Conversations For Transformation: Essays Inspired By The Ideas Of Werner Erhard

Conversations For Transformation

Essays By Laurence Platt

Inspired By The Ideas Of Werner Erhard

And More


Complete Enough To Say Goodbye

Napa, California, USA

May 15, 2021

It was a nice visit, somewhat formal - but then again, he's always been a "nice, formal" kind of guy, a friend of my parents before he became a friend of mine, a close friend, as close as it's possible to be without being actual family, and I love my time with him. I've known him for fifty three years, and for longer than almost anyone I've known in these United States. I spent my first night in America in his home in southern California forty four years ago, visiting Disneyland in Anaheim with him the next day. It's easy being with him. The slightly rigid formality of the visit was quite charming as usual. Then it was time to leave. As I stood up, he left the room to attend to something. That's when his wife leaned over and said "The doctors give him about two months to live.". Suddenly I was underwater, struggling to breathe.

When he returned to the room, our actual goodbye was also nice and formal. Given the pandemic, we didn't shake hands or embrace. Nice and formal goodbyes were par for the course with us. Then I left. I was halfway home on the hour long drive down the freeway back to my place, when I said to myself "No! It can't end this way. That wasn't a worthy goodbye. I'm not complete with it ending like this.". "Nice and formal", however charming, had gotten in my way of a goodbye worthy of our history and friendship, which is to say I had allowed  it to get in the way of a goodbye worthy of our history and friendship. I resolved to correct that. I hadn't fully acknowledged him. I hadn't completely thanked him. I'd said goodbye after the visit, but I hadn't said the big  goodbye. I knew I had to step over his nice, formal ways to do this. I resolved to do exactly that, and to be gracious about it, and to have him be enrolled in the process.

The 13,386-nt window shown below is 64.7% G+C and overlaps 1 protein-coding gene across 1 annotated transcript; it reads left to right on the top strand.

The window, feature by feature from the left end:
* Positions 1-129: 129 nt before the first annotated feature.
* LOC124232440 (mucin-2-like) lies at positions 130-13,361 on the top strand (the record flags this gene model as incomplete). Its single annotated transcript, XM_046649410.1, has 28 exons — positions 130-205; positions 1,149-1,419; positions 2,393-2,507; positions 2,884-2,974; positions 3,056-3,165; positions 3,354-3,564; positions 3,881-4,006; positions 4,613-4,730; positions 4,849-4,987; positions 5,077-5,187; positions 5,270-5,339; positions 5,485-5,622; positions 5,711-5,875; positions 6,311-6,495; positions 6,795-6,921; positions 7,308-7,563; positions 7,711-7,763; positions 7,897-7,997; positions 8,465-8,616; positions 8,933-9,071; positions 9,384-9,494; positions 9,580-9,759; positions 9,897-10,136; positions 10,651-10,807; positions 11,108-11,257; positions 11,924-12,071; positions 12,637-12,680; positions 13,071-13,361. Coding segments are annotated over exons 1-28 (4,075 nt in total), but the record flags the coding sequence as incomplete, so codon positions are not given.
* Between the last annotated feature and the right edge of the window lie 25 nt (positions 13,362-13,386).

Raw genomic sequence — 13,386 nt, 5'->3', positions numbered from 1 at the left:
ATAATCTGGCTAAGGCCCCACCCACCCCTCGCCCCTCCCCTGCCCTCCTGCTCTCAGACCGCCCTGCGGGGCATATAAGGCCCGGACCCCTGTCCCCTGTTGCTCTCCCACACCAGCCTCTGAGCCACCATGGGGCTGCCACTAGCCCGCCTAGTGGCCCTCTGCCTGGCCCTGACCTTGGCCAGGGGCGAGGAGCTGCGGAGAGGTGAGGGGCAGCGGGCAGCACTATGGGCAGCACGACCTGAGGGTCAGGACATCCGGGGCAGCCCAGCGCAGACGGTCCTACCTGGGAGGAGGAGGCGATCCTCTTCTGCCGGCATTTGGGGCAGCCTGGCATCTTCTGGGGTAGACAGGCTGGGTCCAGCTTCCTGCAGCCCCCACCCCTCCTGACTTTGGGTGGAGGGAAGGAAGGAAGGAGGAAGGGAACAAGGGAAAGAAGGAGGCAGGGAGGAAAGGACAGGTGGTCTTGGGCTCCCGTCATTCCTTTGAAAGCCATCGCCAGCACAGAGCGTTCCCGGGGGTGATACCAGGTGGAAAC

I called him at an opportune moment. I shared how I found out about his condition. I shared how I wasn't willing to let him go without him knowing how much I appreciated him and what he had contributed to me, and I enumerated and expanded on as many instances as I could recall which was almost all (if not all) of them. I also shared a moment of regret I had in our relationship: in his presence, I was short with his son on an occasion when they visited my home, something which was uncalled for. I had, as a matter of fact, already taken the time to apologize to his son for the incident, but I'd never apologized to my friend directly. That was now complete. I expressed how he was family for me, having known him for so long. I shared how I said goodbye to my own parents, asking them the questions I'd never asked them, telling them what I'd never told them, asking them to ask me the questions they'd never asked me, and to tell me what they'd never told me. I miss my parents. But I neither grieved for nor mourned them. When we said goodbye, it was complete. There was nothing else left to say. It's being incomplete that hurts.

His tone had changed dramatically. He was suddenly out-here  with me, fully present. The nice formality had dropped like a discarded cloak. He was open and being with me with nothing in the way. He spoke of what it was like confronting his own imminent demise. He said he would put into action (as per my sharing) getting complete with his family in places where there was incompletion (I really liked that: he got that from my sharing; he allowed me to contribute to him in that way). He shared the contributions he had made in life, especially those he wished he had made more of. I countered with how his life had made a massive  contribution (so much so that he himself may not have gotten the full scope of it). It had: he had been an example for me and so many others in so many ways, of an enlightened way of being. In getting my acknowledgement, he paused. I could tell he'd gained the sense his life had made more of a difference than he'd given himself credit for.

We were done. The whole space had shifted. There was nothing left to do and nothing left to say. This  was the place to stand and say goodbye. This  was complete. This  was the platform from which to let go. Now it was easy and natural, as easy as watching the wind blowing a page over in an opened book. I said "Remember: make sure you take time to get it all complete for your family before you leave us. Don't burden them with anything they'll later wish they'd asked you or told you, but you didn't have the time or the courage to ask them to do, while you were still here.". "Thank You for that" he said, "I'll do it.". "Goodbye" I said, "and Thank You!".

Then, with a smile in his voice which wasn't there at the end of our original visit, the phone clicked off, and he was gone. Now that  was a conversation worthy of our history and friendship. This time I was complete with the way it ended. I knew, because I was complete enough to say goodbye.

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